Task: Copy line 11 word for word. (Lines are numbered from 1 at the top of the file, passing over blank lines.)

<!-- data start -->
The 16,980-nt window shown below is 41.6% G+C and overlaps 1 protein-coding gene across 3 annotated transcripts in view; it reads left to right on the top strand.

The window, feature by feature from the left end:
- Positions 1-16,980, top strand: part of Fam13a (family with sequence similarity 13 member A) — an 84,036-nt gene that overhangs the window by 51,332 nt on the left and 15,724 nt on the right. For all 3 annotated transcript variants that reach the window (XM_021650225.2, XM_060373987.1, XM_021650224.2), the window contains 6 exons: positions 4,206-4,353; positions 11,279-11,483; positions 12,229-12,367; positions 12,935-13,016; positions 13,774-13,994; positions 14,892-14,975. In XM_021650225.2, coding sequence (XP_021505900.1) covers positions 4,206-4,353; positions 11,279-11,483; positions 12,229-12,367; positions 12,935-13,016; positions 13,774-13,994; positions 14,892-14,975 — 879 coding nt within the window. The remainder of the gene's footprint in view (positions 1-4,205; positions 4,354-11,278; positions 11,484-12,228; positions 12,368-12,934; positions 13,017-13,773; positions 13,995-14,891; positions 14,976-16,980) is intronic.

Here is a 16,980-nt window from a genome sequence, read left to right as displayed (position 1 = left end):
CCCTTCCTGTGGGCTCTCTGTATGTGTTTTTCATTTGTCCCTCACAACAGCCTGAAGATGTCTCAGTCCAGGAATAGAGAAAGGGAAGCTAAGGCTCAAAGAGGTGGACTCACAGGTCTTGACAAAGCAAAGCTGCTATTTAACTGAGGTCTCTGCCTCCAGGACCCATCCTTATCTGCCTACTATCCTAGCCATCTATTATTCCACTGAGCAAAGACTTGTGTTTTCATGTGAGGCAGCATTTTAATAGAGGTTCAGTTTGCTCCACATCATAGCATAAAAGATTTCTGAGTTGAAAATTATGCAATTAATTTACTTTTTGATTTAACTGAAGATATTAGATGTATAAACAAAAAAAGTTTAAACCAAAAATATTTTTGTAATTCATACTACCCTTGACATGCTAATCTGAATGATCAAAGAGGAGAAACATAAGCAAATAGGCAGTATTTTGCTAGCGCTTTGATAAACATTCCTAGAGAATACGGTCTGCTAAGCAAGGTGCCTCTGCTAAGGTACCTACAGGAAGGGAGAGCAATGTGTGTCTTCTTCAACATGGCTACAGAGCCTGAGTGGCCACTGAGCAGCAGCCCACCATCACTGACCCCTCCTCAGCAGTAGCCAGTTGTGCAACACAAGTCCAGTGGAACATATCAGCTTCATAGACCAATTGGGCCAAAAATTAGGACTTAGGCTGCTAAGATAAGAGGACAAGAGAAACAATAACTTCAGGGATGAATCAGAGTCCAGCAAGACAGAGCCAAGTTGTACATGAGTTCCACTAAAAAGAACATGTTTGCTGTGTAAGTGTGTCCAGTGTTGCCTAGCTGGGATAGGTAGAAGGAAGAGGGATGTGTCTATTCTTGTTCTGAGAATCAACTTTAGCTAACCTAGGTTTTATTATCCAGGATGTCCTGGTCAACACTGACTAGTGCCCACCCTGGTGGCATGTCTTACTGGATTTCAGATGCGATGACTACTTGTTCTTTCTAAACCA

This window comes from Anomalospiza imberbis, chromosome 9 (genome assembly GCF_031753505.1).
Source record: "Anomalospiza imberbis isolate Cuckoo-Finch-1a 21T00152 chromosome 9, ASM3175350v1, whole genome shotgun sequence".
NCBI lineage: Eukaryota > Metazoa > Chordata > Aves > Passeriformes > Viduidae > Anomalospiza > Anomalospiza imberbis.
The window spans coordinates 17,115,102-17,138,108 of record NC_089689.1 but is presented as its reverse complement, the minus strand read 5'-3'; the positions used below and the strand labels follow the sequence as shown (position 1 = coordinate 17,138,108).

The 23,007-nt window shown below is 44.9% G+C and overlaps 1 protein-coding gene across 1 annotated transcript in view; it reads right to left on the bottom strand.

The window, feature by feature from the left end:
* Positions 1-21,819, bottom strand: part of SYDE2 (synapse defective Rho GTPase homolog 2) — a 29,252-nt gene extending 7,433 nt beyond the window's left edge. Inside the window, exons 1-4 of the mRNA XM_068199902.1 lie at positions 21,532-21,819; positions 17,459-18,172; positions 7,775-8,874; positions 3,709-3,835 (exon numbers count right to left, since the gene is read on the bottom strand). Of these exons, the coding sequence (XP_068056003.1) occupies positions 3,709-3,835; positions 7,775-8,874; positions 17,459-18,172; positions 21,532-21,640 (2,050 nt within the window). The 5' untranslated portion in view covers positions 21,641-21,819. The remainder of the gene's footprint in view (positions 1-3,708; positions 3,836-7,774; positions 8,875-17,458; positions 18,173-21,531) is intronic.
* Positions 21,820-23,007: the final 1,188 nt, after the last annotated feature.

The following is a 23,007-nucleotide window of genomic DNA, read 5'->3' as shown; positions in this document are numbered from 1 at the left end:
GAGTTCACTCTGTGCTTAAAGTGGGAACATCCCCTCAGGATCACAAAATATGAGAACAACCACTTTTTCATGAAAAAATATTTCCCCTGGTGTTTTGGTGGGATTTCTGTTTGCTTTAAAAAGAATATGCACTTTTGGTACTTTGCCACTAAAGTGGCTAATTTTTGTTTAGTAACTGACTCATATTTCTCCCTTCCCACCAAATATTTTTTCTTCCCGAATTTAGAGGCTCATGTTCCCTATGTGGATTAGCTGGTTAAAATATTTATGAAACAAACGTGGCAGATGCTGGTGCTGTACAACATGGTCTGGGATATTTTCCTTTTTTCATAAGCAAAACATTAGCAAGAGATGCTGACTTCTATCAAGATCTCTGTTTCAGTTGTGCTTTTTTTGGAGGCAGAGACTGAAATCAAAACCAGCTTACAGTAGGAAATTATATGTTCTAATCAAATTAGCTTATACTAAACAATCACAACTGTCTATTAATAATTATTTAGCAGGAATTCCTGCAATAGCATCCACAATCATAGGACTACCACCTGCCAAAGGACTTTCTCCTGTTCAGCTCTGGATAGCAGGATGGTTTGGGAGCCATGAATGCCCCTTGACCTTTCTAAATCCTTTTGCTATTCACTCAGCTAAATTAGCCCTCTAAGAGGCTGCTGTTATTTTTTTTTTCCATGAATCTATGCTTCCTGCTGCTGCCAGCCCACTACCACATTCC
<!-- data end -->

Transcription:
The window, feature by feature from the left end: